Updated: Mar 10
You open your lunch, only to find that your freshly sliced apple has turned into an ugly brown mess. This happens due to a chain of reactions known as ‘enzymatic browning’. Enzymatic browning is not unique to apples - pears, bananas and peaches are also prone to browning when cut.
When you slice into an apple, the plant tissue is exposed to oxygen. Due to this, an enzyme called polyphenol oxidase (PPO) begins to oxidise polyphenols in the plant’s tissue.
Oxidising is a process where oxygen is added to a compound (or hydrogen is removed)
Polyphenols (Organic Chemistry Concept) - Polyphenols are a large family of naturally occurring organic compounds characterized by multiples of phenol units. They are abundant in plants and structurally diverse. Polyphenols include flavonoids, tannic acid, and ellagitannin, some of which have been used historically as dyes and for tanning garments.
Phenol - Phenol is an organic compound with the chemical formula C₆H₅OH. The molecule is composed of a phenyl group (−C6H5) bonded to a hydroxyl group (-OH).
This reaction creates a compound called 1,2 Benzoquinone (also called ortho-quinone or o-quinone). The o-quinones then react with amino acids (proteins) to produce melanin, a brown-coloured pigment. This is what gives the apple its brown colour.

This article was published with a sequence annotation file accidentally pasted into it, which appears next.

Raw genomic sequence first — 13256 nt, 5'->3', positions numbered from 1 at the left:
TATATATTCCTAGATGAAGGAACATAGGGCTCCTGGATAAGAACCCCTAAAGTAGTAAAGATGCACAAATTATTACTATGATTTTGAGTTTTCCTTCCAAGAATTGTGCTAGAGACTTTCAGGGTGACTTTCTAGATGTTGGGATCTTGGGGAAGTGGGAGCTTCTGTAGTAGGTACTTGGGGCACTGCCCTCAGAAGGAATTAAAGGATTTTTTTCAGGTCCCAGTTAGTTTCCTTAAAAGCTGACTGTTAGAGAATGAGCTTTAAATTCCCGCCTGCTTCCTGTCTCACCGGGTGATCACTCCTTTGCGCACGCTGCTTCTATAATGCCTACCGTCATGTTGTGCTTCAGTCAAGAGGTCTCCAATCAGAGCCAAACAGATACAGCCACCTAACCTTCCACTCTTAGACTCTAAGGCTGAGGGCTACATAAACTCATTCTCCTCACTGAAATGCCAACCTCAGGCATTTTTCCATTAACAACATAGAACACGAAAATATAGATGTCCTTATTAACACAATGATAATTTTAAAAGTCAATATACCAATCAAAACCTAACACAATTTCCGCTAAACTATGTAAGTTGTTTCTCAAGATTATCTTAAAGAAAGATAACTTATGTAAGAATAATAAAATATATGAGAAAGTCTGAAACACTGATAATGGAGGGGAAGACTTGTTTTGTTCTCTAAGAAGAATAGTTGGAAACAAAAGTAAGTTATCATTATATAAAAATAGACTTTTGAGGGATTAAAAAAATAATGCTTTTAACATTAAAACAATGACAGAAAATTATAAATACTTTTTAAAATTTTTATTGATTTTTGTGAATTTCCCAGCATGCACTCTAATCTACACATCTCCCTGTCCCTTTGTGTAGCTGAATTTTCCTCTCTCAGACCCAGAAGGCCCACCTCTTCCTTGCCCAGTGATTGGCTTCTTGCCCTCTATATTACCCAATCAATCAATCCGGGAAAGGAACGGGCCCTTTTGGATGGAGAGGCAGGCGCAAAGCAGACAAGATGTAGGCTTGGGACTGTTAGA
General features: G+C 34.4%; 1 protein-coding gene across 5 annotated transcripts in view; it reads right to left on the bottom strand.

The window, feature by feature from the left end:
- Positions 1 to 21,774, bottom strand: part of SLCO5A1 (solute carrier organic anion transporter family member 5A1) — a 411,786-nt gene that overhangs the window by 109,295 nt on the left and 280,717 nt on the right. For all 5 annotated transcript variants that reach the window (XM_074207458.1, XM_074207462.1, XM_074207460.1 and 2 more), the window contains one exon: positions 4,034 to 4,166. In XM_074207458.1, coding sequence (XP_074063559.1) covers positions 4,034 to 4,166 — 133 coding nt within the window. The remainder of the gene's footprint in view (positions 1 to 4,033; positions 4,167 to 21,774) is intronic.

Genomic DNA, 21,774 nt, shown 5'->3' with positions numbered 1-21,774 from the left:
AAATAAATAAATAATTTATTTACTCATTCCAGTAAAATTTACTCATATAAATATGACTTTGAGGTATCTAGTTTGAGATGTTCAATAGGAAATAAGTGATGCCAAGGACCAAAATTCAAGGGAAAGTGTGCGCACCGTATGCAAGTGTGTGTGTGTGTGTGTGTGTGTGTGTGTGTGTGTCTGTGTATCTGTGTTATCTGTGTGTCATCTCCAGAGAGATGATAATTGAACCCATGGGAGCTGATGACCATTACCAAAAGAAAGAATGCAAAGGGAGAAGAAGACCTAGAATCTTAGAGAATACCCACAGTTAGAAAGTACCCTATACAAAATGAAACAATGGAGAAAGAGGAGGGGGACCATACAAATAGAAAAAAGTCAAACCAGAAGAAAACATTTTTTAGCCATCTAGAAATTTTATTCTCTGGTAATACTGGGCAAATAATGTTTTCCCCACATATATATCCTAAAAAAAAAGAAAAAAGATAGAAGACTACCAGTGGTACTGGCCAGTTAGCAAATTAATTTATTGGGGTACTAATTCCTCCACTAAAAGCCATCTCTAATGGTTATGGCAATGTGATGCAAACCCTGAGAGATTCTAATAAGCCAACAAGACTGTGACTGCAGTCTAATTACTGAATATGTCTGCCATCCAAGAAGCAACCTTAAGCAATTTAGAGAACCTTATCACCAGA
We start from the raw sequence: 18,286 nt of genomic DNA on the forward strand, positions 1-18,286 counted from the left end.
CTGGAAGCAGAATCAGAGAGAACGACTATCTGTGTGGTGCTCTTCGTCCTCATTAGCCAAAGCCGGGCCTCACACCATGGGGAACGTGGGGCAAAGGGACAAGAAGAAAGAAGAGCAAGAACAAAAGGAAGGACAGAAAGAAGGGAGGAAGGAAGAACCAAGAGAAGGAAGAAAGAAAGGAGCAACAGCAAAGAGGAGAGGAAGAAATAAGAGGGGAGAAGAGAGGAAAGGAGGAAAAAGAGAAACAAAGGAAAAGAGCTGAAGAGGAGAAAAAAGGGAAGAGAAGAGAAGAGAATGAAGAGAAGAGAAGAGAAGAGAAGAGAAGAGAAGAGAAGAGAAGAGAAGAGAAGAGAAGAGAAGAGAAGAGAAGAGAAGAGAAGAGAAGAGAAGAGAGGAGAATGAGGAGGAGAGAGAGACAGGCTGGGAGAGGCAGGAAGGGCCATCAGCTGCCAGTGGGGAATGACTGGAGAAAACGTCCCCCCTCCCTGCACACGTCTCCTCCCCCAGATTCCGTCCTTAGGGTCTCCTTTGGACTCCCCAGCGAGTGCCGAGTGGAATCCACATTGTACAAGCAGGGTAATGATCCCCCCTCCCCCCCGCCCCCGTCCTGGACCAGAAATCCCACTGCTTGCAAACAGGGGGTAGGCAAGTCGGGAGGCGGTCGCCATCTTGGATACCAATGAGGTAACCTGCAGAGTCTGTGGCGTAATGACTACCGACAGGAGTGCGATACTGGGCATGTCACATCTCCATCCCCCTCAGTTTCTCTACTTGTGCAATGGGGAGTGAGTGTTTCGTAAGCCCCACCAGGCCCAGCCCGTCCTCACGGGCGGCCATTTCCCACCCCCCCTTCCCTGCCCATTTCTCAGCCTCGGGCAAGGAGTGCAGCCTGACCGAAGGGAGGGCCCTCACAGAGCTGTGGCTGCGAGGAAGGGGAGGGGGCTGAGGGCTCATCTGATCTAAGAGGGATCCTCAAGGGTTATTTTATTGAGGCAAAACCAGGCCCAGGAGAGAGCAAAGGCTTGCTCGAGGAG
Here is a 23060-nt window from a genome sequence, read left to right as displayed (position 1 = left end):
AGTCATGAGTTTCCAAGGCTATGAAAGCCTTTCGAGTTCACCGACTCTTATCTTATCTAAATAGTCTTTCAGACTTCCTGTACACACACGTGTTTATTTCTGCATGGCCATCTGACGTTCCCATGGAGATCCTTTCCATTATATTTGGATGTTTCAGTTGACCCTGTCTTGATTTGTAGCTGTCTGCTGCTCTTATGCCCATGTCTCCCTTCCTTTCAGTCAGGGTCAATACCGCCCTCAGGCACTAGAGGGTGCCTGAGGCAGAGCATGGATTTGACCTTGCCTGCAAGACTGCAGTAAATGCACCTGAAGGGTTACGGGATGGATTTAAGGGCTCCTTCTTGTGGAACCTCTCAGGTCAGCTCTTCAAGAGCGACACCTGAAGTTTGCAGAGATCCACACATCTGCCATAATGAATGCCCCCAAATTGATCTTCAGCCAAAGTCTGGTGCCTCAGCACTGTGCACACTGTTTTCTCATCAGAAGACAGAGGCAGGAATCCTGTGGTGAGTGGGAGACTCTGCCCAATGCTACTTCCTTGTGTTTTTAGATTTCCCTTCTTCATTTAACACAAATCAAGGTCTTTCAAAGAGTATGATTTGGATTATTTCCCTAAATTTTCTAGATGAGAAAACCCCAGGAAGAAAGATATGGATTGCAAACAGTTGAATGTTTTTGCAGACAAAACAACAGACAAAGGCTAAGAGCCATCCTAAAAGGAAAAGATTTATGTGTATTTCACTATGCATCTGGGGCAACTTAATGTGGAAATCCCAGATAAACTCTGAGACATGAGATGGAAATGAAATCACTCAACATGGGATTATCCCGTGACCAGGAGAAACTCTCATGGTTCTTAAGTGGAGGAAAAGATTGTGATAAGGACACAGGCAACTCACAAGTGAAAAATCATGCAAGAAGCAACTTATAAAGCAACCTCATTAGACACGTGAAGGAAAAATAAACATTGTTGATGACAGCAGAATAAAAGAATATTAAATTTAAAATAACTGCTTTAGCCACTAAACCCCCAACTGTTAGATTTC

Melanin is the same pigment which is responsible for the colour of your skin.
How to prevent apples from browning?
PPO reacts best at room temperature. So, by refrigerating a sliced apple, you can prevent it from browning as quickly.
The pH of the apple plays a role in the reaction of PPO. PPO reacts best at a pH of 7. As a result, if you apply lemon juice on the cut apple, it will reduce its pH and slow the reaction down.
If you like, you can also coat the slices with caramel or sugar syrup. This blocks the oxygen from entering the cells, and will keep your apple from browning. However, Enzymatic browning is not always an undesirable process, it is responsible for the desirable brown colour of coffee, tea and cocoa. So there you go! Next time you get irritated by your apple turning brown, at least you’ll know why it happens :(
1. 30, July. “Why Do Apple Slices Turn Brown after Being Cut?” Scientific American, Scientific American, 30 July 2007, https://www.scientificamerican.com/article/experts-why-cut-apples-turn-brown/#:~:text=When%20an%20apple%20is%20cut,to%20brown%2Dcolored%20secondary%20products.
2. Fox, Rebecca, and August 21. “Why Do Apples Turn Brown after You Cut Them?” Let's Talk Science, 21 Aug. 2019, https://letstalkscience.ca/educational-resources/stem-in-context/why-do-apples-turn-brown-after-you-cut-them.
Photo by John Finkelstein: https://www.pexels.com/photo/red-apple-1630588/